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Irish leader Adams addresses campus

Sheila Flynn | Wednesday, March 17, 2004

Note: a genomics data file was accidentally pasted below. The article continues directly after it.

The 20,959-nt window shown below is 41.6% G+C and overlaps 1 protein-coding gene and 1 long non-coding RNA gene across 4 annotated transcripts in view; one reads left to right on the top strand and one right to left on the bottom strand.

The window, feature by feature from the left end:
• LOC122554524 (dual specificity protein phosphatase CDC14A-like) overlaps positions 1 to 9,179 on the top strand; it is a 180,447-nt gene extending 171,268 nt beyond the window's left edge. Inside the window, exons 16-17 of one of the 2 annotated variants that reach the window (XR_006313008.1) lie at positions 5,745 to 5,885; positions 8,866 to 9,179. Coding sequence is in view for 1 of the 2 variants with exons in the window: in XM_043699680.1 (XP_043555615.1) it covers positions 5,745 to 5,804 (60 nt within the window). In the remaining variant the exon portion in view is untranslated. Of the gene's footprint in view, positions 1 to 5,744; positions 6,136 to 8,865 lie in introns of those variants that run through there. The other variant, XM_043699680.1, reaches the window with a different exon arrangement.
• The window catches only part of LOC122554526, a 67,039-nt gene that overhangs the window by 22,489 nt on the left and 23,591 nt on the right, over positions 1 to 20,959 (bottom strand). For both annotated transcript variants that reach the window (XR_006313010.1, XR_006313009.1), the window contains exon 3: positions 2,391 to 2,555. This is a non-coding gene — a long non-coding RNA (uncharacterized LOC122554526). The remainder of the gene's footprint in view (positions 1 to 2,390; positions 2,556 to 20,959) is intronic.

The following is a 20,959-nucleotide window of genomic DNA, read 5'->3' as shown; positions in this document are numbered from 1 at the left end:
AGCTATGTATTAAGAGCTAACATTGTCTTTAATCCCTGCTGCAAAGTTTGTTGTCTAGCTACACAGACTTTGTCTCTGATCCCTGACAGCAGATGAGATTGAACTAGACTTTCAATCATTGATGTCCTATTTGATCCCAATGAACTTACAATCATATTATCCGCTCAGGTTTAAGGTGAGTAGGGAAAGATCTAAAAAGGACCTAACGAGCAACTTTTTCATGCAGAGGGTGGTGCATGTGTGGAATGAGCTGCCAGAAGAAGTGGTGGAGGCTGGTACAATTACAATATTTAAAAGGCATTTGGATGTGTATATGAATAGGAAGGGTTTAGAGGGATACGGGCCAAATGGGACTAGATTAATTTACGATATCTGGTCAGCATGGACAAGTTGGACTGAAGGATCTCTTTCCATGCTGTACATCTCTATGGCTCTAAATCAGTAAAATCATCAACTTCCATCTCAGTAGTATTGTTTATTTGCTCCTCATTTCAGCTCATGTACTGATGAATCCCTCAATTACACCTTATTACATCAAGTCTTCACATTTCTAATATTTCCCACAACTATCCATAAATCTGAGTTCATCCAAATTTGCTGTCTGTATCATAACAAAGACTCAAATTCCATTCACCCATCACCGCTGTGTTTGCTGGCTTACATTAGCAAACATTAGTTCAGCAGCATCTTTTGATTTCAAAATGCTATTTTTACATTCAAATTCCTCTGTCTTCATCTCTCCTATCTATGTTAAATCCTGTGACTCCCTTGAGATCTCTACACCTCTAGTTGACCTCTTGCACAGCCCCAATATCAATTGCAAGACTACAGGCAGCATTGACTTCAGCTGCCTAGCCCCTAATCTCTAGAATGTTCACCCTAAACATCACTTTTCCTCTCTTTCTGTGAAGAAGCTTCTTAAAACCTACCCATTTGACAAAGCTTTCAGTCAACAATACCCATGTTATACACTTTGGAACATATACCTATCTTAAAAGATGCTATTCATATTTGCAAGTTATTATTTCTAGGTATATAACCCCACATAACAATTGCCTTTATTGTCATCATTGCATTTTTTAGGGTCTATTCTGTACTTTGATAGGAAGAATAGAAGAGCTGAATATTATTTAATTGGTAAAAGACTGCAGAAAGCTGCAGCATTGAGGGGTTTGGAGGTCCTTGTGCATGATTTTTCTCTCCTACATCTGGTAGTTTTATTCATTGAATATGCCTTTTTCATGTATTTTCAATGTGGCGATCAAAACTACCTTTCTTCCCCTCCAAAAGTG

Sinn Fein leader Gerry Adams lauded the role of Irish America in the Northern Ireland peace process but stressed the need for more accelerated progress when he addressed a packed and enthusiastic audience in Washington Hall Tuesday night.”That’s what it’s about – it’s accelerating the process of change,” Adams said.After an introduction by Christopher Fox, the director of Notre Dame’s Keough Institute for Irish Studies, Adams briefly outlined the political situation in the North and the role of Sinn Fein, the political party seeking the reunification of Ireland. Under his leadership, the party has entered fruitful peace negotiations with the British and has achieved increased electoral success. But Adams insisted the electoral element is not the most important aspect of Sinn Fein’s role in the North.”It’s about what changes we bring about,” he said. “Because other parties have been in power but haven’t done a lot.”In the last two decades, Adams and Sinn Fein certainly have done a lot. Adams was instrumental in negotiating the 1994 cease-fire and 1998 Good Friday Agreement – but it was the involvement of the United States and the international community, Adams said, which really jumpstarted successful talks with the British.”Let there be no doubt that the role of Irish America was central,” he said.Under the Bill Clinton administration, Adams was granted a visa to visit the United States and meet with politicians for the first time, bringing international attention both to the Northern Ireland situation and to his position as a legitimate political figure.”I was depicted as a terrorist, and people like me were depicted as nothing short of the devil incarnate,” Adams said of previous coverage in the United Kingdom, adding that, before his U.S. visit, his voice could not be broadcast by British media.”When the media here [in the United States] came to learn of this, they were so bewildered – so shocked – that in a short time that was changed,” Adams said.And other changes started too, he said. People in the North began to have more confidence that peace could happen, and talks eventually began with British leaders. While Adams said the peace process ultimately would have occurred, with or without U.S. involvement, “We wouldn’t have got a peace process when we got it.” Despite such impressive gains, however, Adams said a lot of work still needs to be done. He said the cease-fire, discussions and agreements were positive steps, but “the hard bit has been implementing it.”Peace is not simply the absence of war, he said; it is “the presence of justice.”Adams said that policing is “still not to the point where republicans and nationalists can be part of it,” there is not yet a bill of rights and there is still a “huge presence” of British soldiers in Northern Ireland.”There are still people within the British establishment who think they still have an empire,” Adams said. “And we are that empire.”However, he said, he believes the goals of peace, equality and reunification will be achieved.”If there’s a political will to sort matters out, matters will be sorted out,” Adams said.He encouraged the audience, especially young people, to research the situation for themselves and to contact their representatives.”One person can make a difference,” Adams said. “There is such a thing as the power of one.”The lecture ended with a question-and-answer session, and, before Adams left, Fox presented him with a Notre Dame varsity jacket. And at the beginning of his lecture, Adams had addressed Notre Dame itself, saying that the University changed attitudes toward the Irish at a time in history when they were “vilified as being lazy, incompetent, drunk, always squabbling, always fighting.””I think … what happened here was to actually turn that caricature back,” Adams said, adding that the University is “now universally known as a top-level academic institution.”